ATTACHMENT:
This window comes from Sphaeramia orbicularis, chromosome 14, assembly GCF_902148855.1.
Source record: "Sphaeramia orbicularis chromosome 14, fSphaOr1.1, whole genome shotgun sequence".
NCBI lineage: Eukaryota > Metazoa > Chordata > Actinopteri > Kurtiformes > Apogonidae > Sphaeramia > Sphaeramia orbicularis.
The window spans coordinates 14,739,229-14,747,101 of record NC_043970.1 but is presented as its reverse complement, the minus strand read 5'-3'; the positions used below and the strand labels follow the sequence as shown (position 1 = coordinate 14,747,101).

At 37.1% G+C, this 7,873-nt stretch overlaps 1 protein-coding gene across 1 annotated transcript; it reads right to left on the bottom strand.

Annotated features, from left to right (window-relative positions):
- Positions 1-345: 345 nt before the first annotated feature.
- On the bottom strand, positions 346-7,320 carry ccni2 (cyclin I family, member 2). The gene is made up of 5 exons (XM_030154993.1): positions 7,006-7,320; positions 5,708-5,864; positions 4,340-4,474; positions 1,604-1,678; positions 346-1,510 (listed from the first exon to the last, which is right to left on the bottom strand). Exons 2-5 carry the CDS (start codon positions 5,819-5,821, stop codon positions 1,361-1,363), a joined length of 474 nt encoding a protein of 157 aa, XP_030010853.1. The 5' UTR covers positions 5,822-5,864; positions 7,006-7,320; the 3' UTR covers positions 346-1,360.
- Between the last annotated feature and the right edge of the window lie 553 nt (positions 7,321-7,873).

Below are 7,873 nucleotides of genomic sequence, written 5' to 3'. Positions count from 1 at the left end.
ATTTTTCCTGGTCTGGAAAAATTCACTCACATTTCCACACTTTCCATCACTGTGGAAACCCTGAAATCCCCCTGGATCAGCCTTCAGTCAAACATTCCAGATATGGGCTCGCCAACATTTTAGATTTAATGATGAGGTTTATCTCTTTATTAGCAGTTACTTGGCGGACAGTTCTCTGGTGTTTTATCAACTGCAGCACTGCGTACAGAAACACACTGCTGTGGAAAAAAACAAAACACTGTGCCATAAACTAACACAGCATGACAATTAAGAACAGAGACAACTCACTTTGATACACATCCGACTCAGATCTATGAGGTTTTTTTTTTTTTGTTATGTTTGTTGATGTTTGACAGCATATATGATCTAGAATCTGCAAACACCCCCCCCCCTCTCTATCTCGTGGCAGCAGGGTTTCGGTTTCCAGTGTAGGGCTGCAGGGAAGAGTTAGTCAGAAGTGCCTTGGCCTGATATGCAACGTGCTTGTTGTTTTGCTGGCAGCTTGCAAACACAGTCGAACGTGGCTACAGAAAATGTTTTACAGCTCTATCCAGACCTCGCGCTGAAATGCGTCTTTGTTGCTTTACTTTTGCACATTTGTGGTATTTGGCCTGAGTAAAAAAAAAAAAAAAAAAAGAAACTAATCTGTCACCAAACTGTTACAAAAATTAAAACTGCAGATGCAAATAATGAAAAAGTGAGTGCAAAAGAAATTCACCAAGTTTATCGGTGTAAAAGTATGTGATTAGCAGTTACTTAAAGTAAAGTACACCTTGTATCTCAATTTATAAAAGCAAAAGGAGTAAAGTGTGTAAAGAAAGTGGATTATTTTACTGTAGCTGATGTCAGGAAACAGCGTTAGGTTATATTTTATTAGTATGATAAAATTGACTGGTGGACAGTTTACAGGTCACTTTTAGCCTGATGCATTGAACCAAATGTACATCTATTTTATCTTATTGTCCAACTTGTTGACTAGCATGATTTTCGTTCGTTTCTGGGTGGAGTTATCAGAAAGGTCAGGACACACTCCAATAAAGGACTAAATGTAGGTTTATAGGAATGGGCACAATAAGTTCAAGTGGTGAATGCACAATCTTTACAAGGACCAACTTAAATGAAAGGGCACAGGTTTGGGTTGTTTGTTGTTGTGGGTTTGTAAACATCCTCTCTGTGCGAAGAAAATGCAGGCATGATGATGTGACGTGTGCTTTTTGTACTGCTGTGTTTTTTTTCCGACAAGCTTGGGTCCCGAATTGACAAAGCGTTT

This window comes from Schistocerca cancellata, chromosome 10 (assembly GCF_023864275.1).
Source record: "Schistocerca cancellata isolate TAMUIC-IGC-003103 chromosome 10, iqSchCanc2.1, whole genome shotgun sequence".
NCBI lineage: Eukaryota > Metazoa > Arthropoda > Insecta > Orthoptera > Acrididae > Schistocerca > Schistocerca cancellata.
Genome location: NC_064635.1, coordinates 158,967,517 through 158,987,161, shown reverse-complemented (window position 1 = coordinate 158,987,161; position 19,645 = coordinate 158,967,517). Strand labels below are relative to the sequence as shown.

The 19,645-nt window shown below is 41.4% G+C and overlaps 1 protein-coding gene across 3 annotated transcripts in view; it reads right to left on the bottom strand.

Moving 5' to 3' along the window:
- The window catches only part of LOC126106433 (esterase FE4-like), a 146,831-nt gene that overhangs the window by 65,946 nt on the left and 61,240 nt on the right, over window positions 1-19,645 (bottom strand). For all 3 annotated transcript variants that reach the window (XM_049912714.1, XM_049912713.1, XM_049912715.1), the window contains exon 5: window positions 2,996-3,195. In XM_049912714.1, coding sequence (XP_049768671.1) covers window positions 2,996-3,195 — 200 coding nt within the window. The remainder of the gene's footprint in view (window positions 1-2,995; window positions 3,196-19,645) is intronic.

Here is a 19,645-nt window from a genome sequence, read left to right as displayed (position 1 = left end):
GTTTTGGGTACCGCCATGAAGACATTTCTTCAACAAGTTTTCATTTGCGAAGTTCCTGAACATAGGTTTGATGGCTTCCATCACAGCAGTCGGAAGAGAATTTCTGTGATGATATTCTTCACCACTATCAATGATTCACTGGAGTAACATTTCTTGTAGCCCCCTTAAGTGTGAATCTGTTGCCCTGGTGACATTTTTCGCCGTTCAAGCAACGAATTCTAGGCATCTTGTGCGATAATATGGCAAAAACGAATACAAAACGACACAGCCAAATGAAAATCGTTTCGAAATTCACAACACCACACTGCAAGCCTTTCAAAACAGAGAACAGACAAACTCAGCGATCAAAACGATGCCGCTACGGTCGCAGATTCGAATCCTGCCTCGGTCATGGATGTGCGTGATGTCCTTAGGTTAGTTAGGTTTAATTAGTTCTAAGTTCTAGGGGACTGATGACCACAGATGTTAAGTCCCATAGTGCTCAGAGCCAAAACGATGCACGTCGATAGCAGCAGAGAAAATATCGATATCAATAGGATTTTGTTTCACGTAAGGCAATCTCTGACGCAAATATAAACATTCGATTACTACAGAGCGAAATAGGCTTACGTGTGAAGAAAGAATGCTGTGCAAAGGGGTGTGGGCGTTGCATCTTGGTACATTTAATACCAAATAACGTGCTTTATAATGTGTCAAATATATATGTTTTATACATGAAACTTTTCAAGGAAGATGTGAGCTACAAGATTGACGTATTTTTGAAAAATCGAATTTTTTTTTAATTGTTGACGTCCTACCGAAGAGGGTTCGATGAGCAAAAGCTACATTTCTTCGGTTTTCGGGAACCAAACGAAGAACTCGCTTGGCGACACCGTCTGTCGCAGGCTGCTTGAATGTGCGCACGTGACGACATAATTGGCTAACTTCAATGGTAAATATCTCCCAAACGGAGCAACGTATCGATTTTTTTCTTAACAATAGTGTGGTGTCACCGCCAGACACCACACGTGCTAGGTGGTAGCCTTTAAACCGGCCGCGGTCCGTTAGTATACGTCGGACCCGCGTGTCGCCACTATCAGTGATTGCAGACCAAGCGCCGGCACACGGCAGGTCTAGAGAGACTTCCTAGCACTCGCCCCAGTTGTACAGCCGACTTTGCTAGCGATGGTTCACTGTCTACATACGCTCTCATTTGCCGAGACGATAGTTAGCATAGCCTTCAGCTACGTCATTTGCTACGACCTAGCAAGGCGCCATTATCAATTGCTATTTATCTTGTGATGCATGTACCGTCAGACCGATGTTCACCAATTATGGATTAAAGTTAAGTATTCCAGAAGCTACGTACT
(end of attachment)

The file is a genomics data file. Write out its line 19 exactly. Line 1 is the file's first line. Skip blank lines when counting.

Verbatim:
Here is a 19,645-nt window from a genome sequence, read left to right as displayed (position 1 = left end):